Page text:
Deathcore

Paradise in Flames – Devil’s Collection Review

Paradise in Flames – Devil’s Collection Review

Paradise in Flames is a Brazilian black metal quartet, having released two albums, two demos, and an EP since their 2003 formation. While their third full-length’s cover poses questions, a glance at their promo confuses further. They cite death metal countrymen Sepultura and Sarcófago as influences, while the Devil’s Collection was mastered by producer Tue Madsen of Meshuggah and Dark Tranquility fame. Such first impressions are baffling, but the looming question is: is Devil’s Collection any good?” Riffing is fundamental.

Cult of Lilith – Mara

Cult of Lilith – Mara

Cult of Lilith is one of those bands that are in the middle of what journalists and label blurb writers might call a ‘meteoric rise.’ Hailing from Iceland, the quintet has only one EP and no demos to their name since their inception in 2015. Yet Mara, their debut full-length, is already coming out through Metal Blade, one of the biggest labels in the business. On top of that, none other than semi-classical master painter and annual album art top 10 contestant Eliran Kantor delivered the ever excellent cover, and producer Dave Otero has such names as Cattle Decapitation, Archspire and Cephalic Carnage on his resume.” Big buzz, big expectations.

Ingested – Where Only Gods May Tread Review

Ingested – Where Only Gods May Tread Review

“You won’t be blown away by their virtuoso performances or brainy lyrics, but your speakers will suffer some such fate if they play an Ingested record at full blast. In fact, most of the love or hate for Ingested comes down to their production; extremely loud drum samples, very polished presentation, and a ton of vocal layering.” Indigestion.

Stillbirth – Revive the Throne Review

Stillbirth – Revive the Throne Review

“Boasting one of the fattest rosters of death metal and its derivative sub-genres, Unique Leader Records stands out as one of the most single-minded purveyors of metal in existence. Following such numbers, I frequently find gaps in my knowledge within such a roster. Enter Germany’s Stillbirth and their sixth full-length entitled Revive the Throne. Despite this number of releases spanning back to 2003, they’re not a band who have previously featured in the thousands of bands reviewed at this website.” Throne saw is ready!

Viscera – Obsidian Review

Viscera – Obsidian Review

“In Hollywood, there’s a phenomenon called ‘twin films.’ Sometimes movies released around the same time have an uncannily similar plot, even though they’ve been in production around the same time and couldn’t have copied one another. A few well-known examples include Armageddon and Deep Impact, Antz and A Bug’s Life, and The Prestige and The Illusionist. Now, considering the frequency of release and inherent similarities, this isn’t really a thing in metal, but it still gave me pause when I noticed I was about to go through the second Unique Leader techy deathcore release with wav format tracks in just a handful of weeks.” Guts check.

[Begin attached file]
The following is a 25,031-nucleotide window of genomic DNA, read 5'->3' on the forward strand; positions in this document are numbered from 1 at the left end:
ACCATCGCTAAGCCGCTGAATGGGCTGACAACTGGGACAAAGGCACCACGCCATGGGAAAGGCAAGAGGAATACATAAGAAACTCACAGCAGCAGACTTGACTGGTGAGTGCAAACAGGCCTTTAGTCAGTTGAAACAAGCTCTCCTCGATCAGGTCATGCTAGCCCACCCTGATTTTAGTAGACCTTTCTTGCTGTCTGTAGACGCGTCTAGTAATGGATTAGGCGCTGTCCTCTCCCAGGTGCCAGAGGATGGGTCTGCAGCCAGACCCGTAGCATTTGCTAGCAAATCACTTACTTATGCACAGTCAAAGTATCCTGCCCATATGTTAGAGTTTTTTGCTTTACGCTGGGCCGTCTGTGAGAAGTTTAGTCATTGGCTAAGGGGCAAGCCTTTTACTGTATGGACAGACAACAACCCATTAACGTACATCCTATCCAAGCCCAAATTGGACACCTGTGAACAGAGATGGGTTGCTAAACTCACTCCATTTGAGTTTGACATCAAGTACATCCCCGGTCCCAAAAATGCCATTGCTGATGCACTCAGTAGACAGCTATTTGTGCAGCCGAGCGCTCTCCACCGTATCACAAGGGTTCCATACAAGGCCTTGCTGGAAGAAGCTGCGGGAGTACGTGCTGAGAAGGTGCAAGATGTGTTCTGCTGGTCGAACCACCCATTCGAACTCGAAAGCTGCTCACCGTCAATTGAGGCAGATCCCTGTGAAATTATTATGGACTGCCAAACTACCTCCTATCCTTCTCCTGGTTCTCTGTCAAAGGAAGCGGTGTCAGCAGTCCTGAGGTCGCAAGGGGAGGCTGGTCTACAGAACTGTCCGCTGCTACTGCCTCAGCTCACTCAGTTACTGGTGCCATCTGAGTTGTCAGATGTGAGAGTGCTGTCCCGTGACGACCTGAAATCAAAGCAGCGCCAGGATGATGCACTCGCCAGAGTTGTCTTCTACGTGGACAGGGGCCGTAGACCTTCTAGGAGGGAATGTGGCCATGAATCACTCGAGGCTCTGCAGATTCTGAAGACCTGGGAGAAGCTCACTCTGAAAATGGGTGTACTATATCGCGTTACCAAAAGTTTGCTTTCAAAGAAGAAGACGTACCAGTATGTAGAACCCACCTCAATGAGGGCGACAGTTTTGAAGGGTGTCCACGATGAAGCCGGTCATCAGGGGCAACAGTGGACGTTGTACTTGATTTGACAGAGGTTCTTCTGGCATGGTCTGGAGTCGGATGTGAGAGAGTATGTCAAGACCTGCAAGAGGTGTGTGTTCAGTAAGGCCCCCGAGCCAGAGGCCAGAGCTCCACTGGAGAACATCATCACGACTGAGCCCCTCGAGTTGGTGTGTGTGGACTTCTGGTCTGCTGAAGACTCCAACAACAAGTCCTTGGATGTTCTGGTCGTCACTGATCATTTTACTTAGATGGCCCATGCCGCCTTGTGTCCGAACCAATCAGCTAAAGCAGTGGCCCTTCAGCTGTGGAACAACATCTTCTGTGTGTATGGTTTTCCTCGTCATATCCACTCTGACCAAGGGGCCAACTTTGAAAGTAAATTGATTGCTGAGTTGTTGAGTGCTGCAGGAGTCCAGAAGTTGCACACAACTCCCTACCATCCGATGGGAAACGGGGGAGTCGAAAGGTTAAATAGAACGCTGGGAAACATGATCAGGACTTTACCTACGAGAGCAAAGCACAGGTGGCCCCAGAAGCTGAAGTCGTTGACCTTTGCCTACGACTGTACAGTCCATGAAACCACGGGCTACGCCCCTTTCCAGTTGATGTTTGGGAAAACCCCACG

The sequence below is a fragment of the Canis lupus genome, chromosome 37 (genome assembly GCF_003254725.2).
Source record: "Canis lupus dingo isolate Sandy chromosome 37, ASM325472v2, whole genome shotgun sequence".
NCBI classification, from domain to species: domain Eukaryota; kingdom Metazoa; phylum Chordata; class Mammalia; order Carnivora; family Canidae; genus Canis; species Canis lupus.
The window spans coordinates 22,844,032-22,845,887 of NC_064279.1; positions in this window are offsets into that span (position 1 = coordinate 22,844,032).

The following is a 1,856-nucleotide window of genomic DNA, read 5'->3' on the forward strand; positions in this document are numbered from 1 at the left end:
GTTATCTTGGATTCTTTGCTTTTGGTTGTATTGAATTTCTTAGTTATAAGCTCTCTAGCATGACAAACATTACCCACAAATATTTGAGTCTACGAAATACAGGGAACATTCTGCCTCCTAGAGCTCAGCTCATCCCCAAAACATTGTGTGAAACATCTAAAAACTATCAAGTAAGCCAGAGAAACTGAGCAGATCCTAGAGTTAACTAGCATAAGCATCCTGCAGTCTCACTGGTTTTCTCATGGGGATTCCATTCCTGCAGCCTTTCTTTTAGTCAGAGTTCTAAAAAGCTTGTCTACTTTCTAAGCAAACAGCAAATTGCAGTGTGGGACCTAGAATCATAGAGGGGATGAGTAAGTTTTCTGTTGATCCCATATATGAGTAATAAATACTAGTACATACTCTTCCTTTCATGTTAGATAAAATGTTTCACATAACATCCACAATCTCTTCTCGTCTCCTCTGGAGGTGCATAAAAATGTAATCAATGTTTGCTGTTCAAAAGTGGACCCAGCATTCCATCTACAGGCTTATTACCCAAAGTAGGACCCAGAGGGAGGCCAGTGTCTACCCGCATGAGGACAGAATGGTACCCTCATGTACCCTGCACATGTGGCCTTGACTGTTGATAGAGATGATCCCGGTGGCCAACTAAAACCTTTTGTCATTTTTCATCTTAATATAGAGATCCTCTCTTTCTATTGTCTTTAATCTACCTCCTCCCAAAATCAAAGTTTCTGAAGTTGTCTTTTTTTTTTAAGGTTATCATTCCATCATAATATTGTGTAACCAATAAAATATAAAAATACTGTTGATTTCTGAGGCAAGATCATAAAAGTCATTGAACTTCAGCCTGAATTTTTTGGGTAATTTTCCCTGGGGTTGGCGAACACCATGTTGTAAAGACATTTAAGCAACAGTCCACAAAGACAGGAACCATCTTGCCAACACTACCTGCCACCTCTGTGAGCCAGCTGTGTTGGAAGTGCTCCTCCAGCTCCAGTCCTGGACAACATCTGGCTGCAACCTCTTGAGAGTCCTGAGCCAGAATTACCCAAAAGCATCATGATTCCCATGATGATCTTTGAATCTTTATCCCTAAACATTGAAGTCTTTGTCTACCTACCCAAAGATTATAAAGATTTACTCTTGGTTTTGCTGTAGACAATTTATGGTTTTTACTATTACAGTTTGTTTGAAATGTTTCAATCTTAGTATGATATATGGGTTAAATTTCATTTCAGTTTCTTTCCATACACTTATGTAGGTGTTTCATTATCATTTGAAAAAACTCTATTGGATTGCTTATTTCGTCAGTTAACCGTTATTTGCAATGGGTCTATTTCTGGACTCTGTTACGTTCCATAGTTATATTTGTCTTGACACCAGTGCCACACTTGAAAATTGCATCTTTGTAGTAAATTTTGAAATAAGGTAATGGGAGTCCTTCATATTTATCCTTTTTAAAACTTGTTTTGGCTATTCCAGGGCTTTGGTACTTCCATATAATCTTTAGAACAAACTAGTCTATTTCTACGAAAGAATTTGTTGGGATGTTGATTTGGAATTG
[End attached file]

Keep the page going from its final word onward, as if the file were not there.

Monolith – No Saints No Solace Review

Monolith – No Saints No Solace Review

“My tolerance for the often maligned deathcore subgenre received a boost of newfound optimism on the back of stellar 2019 releases from scene heavyweights, Shadow of Intent and Fit for an Autopsy. Both bands demonstrated the sick grooves and punishing, over-the-top brutality and technical chops, reminding me of a time long ago where bands like All Shall Perish and early Despised Icon tore me a new one. Yet, more often than not the style falls flat to my jaded ears. Perhaps an unsigned UK deathcore outfit may not be the best choice to pull myself out of a writing rut, but I’ll be damned if I’m not ready to take the plunge and hope for minor miracles.” Deathcore blues.

Xenobiotic – Mordrake Review

Xenobiotic – Mordrake Review

“Recently a new rule was established in the AMG offices: no more claiming promos more than a month out. Giving everyone equal opportunity makes for more entertaining gladiatorial combat in the Skull Pit, you see. But now it’s become a game for the clever, so I decided to scout the waters ahead in case I needed to be ready to pounce. When I came across a promo by Australian prog-tech-deathcore outfit Xenobiotic, stared at the gorgeous Lewandowski cover and listened to its advance track, I actually set an alarm for the day I could lay claim to it, before Kronos or Ferrous could get their claws into my precious. Because if the rest of Mordrake was as good as the single I sampled, I knew we were dealing with potential Album of the Year material.” Throw it into the fire!

Lorna Shore – Immortal Review

Lorna Shore – Immortal Review

“I’ve been a booster for Lorna Shore ever since I heard the Bone Kingdom EP. The basic pitch of the band’s early work was deathcore, for cats but good. Good riffs and effective breakdowns formed the backbone of songs that Adam DeMicco’s considerable solo and lead work elevated above almost anything else in the scene. The band has since re-invented themselves with each release, delving into grimy blackened deathcore with Psalms and taking a slick, blackened/melodic course with Flesh Coffin. AMG’s coverage of the band has been scanty due to the band’s rapid bounce through several record labels. Now playing in the big leagues with Century Media, I and the band, have been looking forward to their third LP, Immortal.” Going through changes.

Krosis – A Memoir of Free Will Review

Krosis – A Memoir of Free Will Review

Krosis is a progressive deathcore band from North Carolina, A Memoir of Free Will being their second full-length. I’m not sure what progressive really entails, as the label has been used to describe anything from the djenty chuggaboundabounboundaluggs of Structures or Volumes, to the transcendental offerings of Slice the Cake or Kardashev.” Jawbreakers.